Mergers, Acquisitions and Financial Results

Fixed phone monopoly, Tel One has earned US$10 million (Z$2.5 billion at the official exchange rate) from its involvement in agriculture. Tel One is desperate for cash to replace its ageing equipment, over half of which is well past its use-by date, and is saddled with foreign debt of US$18 million, said Hamton Mhlanga, Tel One technical director.

"Financing of inputs into tobacco and horticulture will continue as a means of earning foreign currency. We expect to earn US$10 million from tobacco, which we will use to implement capital projects," said Mhlanga.

According to Mhlanga, over half of Tel One's equipment is obsolete and should have been replaced years ago. This means Zimbabwe cannot use any of the new technology in telephony that most telecoms companies worldwide are using to ramp up earnings.

"Most of the equipment we are using has outlived its useful life. We are having to go with non-repairable equipment. Value added services can't be provided using such equipment, which is more than 50 percent of what we have," Mhlanga said.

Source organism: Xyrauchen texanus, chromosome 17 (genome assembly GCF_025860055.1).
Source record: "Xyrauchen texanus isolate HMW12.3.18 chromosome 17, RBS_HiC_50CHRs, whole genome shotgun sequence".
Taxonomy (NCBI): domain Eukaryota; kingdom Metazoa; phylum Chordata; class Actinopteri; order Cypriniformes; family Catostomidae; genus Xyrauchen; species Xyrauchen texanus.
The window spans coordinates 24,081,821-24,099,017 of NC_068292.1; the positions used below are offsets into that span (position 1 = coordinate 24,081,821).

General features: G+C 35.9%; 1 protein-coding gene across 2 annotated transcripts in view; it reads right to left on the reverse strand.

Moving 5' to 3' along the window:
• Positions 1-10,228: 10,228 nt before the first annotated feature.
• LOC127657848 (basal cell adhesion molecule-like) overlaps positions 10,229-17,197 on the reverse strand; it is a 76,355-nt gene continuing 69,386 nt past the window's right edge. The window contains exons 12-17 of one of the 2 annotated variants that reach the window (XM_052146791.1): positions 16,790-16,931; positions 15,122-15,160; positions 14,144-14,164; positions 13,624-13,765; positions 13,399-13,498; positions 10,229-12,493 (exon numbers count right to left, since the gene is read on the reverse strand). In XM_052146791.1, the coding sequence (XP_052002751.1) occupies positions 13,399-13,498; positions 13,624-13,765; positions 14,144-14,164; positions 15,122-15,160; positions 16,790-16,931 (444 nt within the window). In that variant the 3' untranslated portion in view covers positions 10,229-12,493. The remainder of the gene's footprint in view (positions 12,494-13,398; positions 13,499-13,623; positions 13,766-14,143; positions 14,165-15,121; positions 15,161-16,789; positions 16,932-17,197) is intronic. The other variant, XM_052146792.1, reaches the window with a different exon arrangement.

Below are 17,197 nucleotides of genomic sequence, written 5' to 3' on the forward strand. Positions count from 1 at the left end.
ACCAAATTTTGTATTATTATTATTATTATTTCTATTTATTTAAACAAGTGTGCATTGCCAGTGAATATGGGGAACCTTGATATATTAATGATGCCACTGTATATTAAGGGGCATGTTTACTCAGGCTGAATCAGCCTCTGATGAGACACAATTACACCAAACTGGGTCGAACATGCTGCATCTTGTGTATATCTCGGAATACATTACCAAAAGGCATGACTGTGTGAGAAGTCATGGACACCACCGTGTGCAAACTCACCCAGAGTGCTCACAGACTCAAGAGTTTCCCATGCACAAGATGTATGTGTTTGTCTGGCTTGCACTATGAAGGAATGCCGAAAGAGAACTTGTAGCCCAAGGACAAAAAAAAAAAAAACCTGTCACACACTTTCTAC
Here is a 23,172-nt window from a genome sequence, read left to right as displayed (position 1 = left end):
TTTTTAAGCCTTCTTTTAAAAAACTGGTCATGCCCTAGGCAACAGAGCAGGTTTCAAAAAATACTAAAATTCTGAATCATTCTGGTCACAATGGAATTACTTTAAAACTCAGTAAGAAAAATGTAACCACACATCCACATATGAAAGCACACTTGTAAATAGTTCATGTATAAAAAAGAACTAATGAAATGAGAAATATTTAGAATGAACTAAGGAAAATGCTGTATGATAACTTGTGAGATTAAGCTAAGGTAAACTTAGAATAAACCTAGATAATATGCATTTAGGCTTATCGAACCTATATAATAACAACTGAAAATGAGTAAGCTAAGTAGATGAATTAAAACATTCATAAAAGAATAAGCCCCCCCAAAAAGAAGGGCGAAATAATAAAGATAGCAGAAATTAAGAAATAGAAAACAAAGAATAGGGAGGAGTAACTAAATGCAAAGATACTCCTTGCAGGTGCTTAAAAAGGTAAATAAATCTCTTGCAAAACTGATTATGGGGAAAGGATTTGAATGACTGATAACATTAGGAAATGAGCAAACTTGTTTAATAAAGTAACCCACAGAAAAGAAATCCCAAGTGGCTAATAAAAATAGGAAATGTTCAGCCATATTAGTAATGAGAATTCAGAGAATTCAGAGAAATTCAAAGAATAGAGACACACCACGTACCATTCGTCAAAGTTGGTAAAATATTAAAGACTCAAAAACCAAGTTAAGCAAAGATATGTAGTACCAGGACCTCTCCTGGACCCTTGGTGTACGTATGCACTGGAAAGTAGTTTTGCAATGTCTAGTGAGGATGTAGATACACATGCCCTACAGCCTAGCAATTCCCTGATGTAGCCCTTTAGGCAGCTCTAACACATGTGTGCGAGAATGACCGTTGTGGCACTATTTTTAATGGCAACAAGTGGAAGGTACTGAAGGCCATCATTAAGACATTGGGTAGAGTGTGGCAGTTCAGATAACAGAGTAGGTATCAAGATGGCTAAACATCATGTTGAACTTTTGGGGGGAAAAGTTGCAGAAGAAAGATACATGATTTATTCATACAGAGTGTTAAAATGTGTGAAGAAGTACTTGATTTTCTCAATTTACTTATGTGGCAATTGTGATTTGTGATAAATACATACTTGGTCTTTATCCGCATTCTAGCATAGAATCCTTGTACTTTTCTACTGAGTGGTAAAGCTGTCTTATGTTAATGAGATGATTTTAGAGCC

Tel One has followed power utility ZESA's lead into agriculture, giving further evidence that state-owned enterprises -- cramped by government controls on their pricing -- are not able to turn in profits from their operations despite their monopolies. Government has been reluctant to privatise companies such as Tel One, and attempts at attracting foreign investment has been foiled by investor fright at legislation that places a cap on tariff charges.

Total parastatal debt stood at $76.43 trillion in June, Finance Minister Herbert Murerwa said last Wednesday.

Tel One holds 32 percent of the overall telecommunications market, lagging behind mobile phone company Econet, which has a 38 percent share of the market. Financial Gazette